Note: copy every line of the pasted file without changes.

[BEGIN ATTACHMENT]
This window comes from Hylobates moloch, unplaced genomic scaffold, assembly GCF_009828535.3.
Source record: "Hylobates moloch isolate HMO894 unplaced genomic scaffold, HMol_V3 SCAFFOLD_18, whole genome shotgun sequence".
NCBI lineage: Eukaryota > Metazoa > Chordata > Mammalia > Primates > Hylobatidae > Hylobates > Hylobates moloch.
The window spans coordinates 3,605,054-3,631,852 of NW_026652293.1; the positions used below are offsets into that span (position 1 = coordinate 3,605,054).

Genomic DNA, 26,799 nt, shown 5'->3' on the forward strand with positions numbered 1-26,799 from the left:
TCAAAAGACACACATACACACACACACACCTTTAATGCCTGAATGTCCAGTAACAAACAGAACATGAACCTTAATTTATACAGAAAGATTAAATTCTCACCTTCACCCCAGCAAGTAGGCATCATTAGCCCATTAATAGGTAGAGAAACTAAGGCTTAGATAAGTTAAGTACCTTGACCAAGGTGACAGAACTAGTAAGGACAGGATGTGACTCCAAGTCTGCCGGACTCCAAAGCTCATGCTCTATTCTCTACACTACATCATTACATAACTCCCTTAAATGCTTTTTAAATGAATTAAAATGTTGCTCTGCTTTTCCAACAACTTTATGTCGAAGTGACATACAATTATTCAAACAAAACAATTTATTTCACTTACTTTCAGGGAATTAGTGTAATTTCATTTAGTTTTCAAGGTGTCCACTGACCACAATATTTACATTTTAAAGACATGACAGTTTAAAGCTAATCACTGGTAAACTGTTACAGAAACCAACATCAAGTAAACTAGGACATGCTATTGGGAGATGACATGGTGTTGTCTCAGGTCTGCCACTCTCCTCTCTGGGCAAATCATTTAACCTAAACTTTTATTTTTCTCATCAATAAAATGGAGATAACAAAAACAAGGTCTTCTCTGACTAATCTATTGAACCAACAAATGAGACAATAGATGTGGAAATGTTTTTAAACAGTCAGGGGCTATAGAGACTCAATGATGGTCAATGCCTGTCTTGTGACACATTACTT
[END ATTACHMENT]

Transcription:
This window comes from Hylobates moloch, unplaced genomic scaffold, assembly GCF_009828535.3.
Source record: "Hylobates moloch isolate HMO894 unplaced genomic scaffold, HMol_V3 SCAFFOLD_18, whole genome shotgun sequence".
NCBI lineage: Eukaryota > Metazoa > Chordata > Mammalia > Primates > Hylobatidae > Hylobates > Hylobates moloch.
The window spans coordinates 3,605,054-3,631,852 of NW_026652293.1; the positions used below are offsets into that span (position 1 = coordinate 3,605,054).

Genomic DNA, 26,799 nt, shown 5'->3' on the forward strand with positions numbered 1-26,799 from the left:
TCAAAAGACACACATACACACACACACACCTTTAATGCCTGAATGTCCAGTAACAAACAGAACATGAACCTTAATTTATACAGAAAGATTAAATTCTCACCTTCACCCCAGCAAGTAGGCATCATTAGCCCATTAATAGGTAGAGAAACTAAGGCTTAGATAAGTTAAGTACCTTGACCAAGGTGACAGAACTAGTAAGGACAGGATGTGACTCCAAGTCTGCCGGACTCCAAAGCTCATGCTCTATTCTCTACACTACATCATTACATAACTCCCTTAAATGCTTTTTAAATGAATTAAAATGTTGCTCTGCTTTTCCAACAACTTTATGTCGAAGTGACATACAATTATTCAAACAAAACAATTTATTTCACTTACTTTCAGGGAATTAGTGTAATTTCATTTAGTTTTCAAGGTGTCCACTGACCACAATATTTACATTTTAAAGACATGACAGTTTAAAGCTAATCACTGGTAAACTGTTACAGAAACCAACATCAAGTAAACTAGGACATGCTATTGGGAGATGACATGGTGTTGTCTCAGGTCTGCCACTCTCCTCTCTGGGCAAATCATTTAACCTAAACTTTTATTTTTCTCATCAATAAAATGGAGATAACAAAAACAAGGTCTTCTCTGACTAATCTATTGAACCAACAAATGAGACAATAGATGTGGAAATGTTTTTAAACAGTCAGGGGCTATAGAGACTCAATGATGGTCAATGCCTGTCTTGTGACACATTACTT